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Streaming Standards

Whatever speeds you encode video for, from 28.8 upwards, there is also the problem of which of the three main playing formats, RealVideo, QuickTime or Windows Media you use (there are others such as Geo Interactive's Emblaze).

"You can encode for all three, and we do," says Chris Frampton, managing director, the Mediawave Group, which has been streaming media since 1995."We don't do an enormous amount of QuickTime, because a lot of the stuff we do is live, and it's not quite there yet, although it's fairly good. But, for the high-bandwidth stuff, QuickTime is a broadcast format that broadcasters and editors have been using for a while, so it is actually very well placed for the high bit rate market. I think with the deals that are being struck at the moment, with Real taking audio codecs from Microsoft, and Microsoft enabling QuickTime and having stakes in Apple, and with QuickTime players being able to deliver other people's codecs (which it pretty much can now, he says). I don't think it will be very long before it won't actually matter which format you are encoding, but if I was working for Apple, RealNetworks or Microsoft, I'd probably have completely different answers. But, I think the format is fairly irrelevant, given that the people who are producing content can encode it in any format. And people who are receiving it will be able to receive it using any player, because it's a free download."

Mediawave had the first dedicated Internet OB van, where everything is broadcast quality and encoded to whatever streaming standard is required. It has done lots of live events, most notably the Robbie Williams concert from Slane in 1999. It has also been nominated for a Yahoo! Broadcast.com for the best live Webcast for their production of Oasis in Toronto earlier this Summer.

Despite the attractions of the other formats (including free licences) RealNetworks claims that 85% of all Web sites that offer streaming media use its systems. Its first RealAudio package emerged in 1995, now it is on RealPlayer 8 for audio and video. There are currently 135 million copies of RealPlayer around the world, more than 30 million of which are in Europe. It is the third most popular software download on the Internet and 3% of all IP traffic is in the Real format. The Net Aid concert, for example, attracted about 3 million viewers worldwide.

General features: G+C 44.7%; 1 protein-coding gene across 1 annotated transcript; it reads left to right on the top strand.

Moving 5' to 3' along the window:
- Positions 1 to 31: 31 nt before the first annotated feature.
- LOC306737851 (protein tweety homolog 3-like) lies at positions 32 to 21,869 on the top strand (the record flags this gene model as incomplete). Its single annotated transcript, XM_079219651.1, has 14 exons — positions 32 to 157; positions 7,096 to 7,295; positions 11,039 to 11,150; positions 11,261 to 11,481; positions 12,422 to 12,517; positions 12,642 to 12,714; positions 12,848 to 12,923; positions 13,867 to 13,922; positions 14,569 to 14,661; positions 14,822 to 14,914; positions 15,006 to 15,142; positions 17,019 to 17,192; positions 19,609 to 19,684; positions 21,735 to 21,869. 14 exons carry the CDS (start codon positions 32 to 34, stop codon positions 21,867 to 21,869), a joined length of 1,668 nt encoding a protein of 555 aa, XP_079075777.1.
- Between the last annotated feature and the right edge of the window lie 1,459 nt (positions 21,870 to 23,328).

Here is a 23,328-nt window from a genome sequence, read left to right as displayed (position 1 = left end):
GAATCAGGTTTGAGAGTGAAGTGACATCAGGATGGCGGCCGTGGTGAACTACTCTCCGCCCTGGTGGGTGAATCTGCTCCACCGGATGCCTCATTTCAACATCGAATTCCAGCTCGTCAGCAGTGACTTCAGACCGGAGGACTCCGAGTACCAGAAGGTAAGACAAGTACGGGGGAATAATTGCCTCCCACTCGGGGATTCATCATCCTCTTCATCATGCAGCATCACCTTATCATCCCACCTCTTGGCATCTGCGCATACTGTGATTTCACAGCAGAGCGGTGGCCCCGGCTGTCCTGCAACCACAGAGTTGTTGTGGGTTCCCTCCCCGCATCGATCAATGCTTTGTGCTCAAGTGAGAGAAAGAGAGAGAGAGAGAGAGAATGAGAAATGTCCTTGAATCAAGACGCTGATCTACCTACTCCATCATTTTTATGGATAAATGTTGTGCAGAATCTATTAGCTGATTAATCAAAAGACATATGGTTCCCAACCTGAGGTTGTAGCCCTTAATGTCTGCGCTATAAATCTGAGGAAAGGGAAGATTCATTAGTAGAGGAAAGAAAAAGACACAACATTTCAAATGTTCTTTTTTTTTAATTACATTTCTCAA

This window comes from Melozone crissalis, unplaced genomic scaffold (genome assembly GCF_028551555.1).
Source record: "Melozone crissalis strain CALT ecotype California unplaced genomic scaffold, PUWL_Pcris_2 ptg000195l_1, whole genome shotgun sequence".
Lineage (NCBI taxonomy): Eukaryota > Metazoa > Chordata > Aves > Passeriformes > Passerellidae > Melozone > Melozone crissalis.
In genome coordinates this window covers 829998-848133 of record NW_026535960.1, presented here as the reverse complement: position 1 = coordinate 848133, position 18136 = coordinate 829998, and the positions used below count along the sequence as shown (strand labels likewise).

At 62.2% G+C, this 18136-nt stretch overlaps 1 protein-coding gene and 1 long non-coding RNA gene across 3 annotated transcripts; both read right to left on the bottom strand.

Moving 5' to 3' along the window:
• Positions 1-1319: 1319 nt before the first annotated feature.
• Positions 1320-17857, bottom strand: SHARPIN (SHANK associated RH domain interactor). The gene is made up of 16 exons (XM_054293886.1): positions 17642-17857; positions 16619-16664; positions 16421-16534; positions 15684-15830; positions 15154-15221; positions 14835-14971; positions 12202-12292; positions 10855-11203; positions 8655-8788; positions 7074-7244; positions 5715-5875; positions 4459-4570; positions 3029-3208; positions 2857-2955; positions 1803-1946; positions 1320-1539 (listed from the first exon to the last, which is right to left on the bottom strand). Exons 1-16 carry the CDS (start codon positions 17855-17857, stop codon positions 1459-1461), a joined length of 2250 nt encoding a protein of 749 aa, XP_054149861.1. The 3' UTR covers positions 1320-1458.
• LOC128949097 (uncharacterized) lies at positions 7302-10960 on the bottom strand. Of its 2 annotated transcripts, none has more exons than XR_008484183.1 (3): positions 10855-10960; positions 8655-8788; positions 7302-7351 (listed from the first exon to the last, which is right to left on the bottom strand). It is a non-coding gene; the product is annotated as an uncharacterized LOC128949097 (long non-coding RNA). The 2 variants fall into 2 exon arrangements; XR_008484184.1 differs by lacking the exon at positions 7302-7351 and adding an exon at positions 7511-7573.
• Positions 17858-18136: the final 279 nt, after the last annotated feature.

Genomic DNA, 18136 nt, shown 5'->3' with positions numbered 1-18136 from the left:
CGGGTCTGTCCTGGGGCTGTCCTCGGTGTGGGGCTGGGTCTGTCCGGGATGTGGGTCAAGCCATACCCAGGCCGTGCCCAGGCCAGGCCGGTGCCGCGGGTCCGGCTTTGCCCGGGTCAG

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Beating Congestion

The other key problem Webcasters face is Net congestion. The vicious circle where the more content there is, the more bandwidth it needs and the more congested the Net gets.

However, Frampton believes it is the other way round. "The issue of Net congestion is how much bandwidth and processing capacity is available in relation to the number of users who can have access at any one time, and there is no question in my mind that there is enough fibre already installed around Europe, America, and the Far East, and with satellite communication, there is enough bandwidth for everybody in the world to connect to a fairly reasonable stream. The way we're building networks now, with split servers, caching and Multicast, it will not be an issue of how much content is there. There will be enough disk space for all the content people want to put up, and the more content there is, the more we'll build warehouses to put it into."

He feels a bigger issue in the longer term may be one of 'personal bandwidth' rather than the amount of content that's available. "The Internet frees up the amount of time you have as a scheduler to put programming on. You can put a thousand hours of programming on a day, if you are a scheduler. But, if you are a viewer sitting at a PC or TV, you can still only watch 24 hours of video a day, so that's an issue."

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© 2000 - 2010

Making streaming work - A seminar report from Sreaming Media Europe 2000.
Streaming Gets Reality Check - keynote speech by Martin Tobias of Loudeye at Streaming Media Europe 2000
Making money from your streaming media websites - you want business models? we got business models.
Webstation: Gritted.com - how one post house launched its own Web channel.
Akamai - leading edge streamers!

David Fox